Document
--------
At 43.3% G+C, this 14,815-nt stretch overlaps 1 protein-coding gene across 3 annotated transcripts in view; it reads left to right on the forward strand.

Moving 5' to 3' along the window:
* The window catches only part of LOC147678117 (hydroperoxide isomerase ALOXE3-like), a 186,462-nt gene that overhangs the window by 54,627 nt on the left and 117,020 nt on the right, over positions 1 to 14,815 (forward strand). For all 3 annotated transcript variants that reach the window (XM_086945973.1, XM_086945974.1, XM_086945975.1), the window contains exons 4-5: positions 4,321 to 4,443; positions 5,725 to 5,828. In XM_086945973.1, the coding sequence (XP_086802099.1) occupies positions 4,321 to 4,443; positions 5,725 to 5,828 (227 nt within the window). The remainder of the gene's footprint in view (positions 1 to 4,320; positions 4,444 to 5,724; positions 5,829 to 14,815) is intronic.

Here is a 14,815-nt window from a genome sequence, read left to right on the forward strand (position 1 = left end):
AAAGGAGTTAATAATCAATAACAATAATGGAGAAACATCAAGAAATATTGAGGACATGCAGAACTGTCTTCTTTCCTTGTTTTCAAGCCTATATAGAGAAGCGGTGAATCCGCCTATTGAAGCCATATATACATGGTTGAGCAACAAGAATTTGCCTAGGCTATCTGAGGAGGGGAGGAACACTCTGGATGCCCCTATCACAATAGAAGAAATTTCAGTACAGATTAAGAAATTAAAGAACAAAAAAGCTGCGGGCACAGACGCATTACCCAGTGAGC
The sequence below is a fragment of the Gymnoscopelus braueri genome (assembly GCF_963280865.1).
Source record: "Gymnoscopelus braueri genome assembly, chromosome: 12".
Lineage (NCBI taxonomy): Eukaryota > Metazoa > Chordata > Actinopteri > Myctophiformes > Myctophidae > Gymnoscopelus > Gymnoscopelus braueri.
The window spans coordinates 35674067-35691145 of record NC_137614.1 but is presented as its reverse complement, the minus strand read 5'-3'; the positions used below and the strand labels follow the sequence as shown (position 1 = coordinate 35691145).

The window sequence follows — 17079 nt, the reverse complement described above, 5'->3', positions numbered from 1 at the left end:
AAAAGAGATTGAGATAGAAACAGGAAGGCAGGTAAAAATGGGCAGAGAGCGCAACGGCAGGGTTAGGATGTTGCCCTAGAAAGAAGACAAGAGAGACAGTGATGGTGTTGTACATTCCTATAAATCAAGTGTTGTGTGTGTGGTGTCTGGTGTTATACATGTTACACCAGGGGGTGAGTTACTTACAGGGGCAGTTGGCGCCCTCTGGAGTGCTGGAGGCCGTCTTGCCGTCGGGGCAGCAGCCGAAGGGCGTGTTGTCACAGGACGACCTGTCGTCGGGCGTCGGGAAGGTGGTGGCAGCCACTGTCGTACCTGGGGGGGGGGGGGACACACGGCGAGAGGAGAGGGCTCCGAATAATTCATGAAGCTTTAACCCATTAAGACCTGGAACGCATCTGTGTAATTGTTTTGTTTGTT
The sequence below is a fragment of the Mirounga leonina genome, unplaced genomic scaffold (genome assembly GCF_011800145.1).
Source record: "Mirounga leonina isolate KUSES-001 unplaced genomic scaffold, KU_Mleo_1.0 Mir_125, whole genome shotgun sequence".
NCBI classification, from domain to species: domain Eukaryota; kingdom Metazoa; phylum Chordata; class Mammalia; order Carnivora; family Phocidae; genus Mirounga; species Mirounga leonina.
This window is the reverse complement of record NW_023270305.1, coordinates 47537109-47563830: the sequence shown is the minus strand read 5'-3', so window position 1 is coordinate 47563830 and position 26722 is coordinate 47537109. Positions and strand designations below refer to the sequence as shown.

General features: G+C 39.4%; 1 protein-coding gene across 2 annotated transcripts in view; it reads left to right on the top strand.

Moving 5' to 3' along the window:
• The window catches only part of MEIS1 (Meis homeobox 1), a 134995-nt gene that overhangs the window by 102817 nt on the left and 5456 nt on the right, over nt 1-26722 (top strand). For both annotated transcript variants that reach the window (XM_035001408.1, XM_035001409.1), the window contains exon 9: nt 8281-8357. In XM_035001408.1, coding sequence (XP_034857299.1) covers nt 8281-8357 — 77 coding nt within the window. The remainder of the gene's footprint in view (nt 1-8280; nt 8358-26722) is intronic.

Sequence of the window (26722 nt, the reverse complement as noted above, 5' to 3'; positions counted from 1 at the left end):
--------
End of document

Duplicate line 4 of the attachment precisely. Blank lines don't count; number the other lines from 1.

Here is a 14,815-nt window from a genome sequence, read left to right on the forward strand (position 1 = left end):